Boris Johnson showed ‘disgracefully cavalier’ attitude to studies, school letter reveals

Rory Stewart reads note from Eton to Royal Albert Hall crowd

Boris Johnson's new Brexit plan at a glance

Rory Stewart highlighted Boris Johnson’s ”disgracefully cavalier” attitude to his studies as a schoolboy, when he read a letter from Eton College to an audience at the Royal Albert Hall.

Mr Stewart – who announced on Friday he was stepping down as MP at the next election and will stand for London mayor as an independent – was participating in Letters Live, a regular event which sees performers read letters from around the world in recent and historical times to a crowd.

“Boris really has adopted a disgracefully cavalier attitude to his classical studies,” wrote Martin Hammond, who taught Mr Johnson classics at school and served as his housemaster.

The letter was sent on 10 April 1982 to Stanley Johnson, the prime minister’s father.

“Boris sometimes seems affronted when criticised for what amounts to a gross failure of responsibility [and surprised at the same time that he was not appointed Captain of the School...],” Mr Hammond wrote.

“I think he honestly believes that it is churlish of us not to regard him as an exception, one who should be free of the network of obligation which binds everyone else.”

The teacher added: “I’m enormously fond of Boris, and saddened that he should have brought upon himself this sort of report.

“All is not lost, by any means; he can easily effect a full return of grace by showing obvious commitment next [term].”

A second letter, sent by Mr Hammond in July 1982, suggested matters did not improve.

“Boris is pretty impressive when success can be achieved by pure intelligence unaccompanied by hard work,” he said.

“[But] he doesn’t have the instincts of a real scholar, and tends to ‘sell himself short’.

“He is, in fact, pretty idle about it all ... Boris has something of a tendency to assume that success and honours will drop into his lap: not so, he must work for them.”

The first document spread online when it was posted on Twitter in July 2019 by the Letters of Note account.

Support free-thinking journalism and attend Independent events

Mr Stewart, who also studied at Eton, read an extract from the first letter on Thursday, to cheers from the crowd.

On stage he said the letter constituted his resignation from the Conservative Party, in an apparent joke.

His fellow participants included Benedict Cumberbatch, Olivia Colman and Stephen Fry.

Mr Stewart formally resigned from the Conservative Party hours later, on Friday morning.

“It’s been a great privilege to serve Penrith and The Border for the last ten years, so it is with sadness that I am announcing that I will be standing down at the next election and that I have also resigned from the Conservative Party,” he said, in a post on Twitter.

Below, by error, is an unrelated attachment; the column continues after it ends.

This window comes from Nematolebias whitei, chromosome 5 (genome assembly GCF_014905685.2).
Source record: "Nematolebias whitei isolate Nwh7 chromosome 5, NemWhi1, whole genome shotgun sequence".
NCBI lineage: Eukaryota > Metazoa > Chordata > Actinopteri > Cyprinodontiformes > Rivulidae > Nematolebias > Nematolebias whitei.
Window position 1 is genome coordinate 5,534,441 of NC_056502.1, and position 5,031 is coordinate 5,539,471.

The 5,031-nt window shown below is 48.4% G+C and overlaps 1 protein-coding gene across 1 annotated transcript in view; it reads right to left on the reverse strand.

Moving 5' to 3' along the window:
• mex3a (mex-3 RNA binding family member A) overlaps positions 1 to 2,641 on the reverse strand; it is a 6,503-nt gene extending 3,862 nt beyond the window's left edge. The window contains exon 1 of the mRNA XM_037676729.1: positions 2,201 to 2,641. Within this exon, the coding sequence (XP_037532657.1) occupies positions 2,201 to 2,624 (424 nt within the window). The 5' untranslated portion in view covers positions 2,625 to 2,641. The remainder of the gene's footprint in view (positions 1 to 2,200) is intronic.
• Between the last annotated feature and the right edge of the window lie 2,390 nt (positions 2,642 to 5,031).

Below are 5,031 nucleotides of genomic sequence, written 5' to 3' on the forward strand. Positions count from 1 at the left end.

Additional reporting by agencies

Register for free to continue reading

Registration is a free and easy way to support our truly independent journalism

By registering, you will also enjoy limited access to Premium articles, exclusive newsletters, commenting, and virtual events with our leading journalists

Please enter a valid email
Please enter a valid email
Must be at least 6 characters, include an upper and lower case character and a number
Must be at least 6 characters, include an upper and lower case character and a number
Must be at least 6 characters, include an upper and lower case character and a number
Please enter your first name
Special characters aren’t allowed
Please enter a name between 1 and 40 characters
Please enter your last name
Special characters aren’t allowed
Please enter a name between 1 and 40 characters
You must be over 18 years old to register
You must be over 18 years old to register
Opt-out-policy
You can opt-out at any time by signing in to your account to manage your preferences. Each email has a link to unsubscribe.

By clicking ‘Create my account’ you confirm that your data has been entered correctly and you have read and agree to our Terms of use, Cookie policy and Privacy notice.

This site is protected by reCAPTCHA and the Google Privacy policy and Terms of service apply.

Already have an account? sign in

By clicking ‘Register’ you confirm that your data has been entered correctly and you have read and agree to our Terms of use, Cookie policy and Privacy notice.

This site is protected by reCAPTCHA and the Google Privacy policy and Terms of service apply.

Register for free to continue reading

Registration is a free and easy way to support our truly independent journalism

By registering, you will also enjoy limited access to Premium articles, exclusive newsletters, commenting, and virtual events with our leading journalists

Already have an account? sign in

By clicking ‘Register’ you confirm that your data has been entered correctly and you have read and agree to our Terms of use, Cookie policy and Privacy notice.

This site is protected by reCAPTCHA and the Google Privacy policy and Terms of service apply.

Join our new commenting forum

Join thought-provoking conversations, follow other Independent readers and see their replies

Comments

Thank you for registering

Please refresh the page or navigate to another page on the site to be automatically logged inPlease refresh your browser to be logged in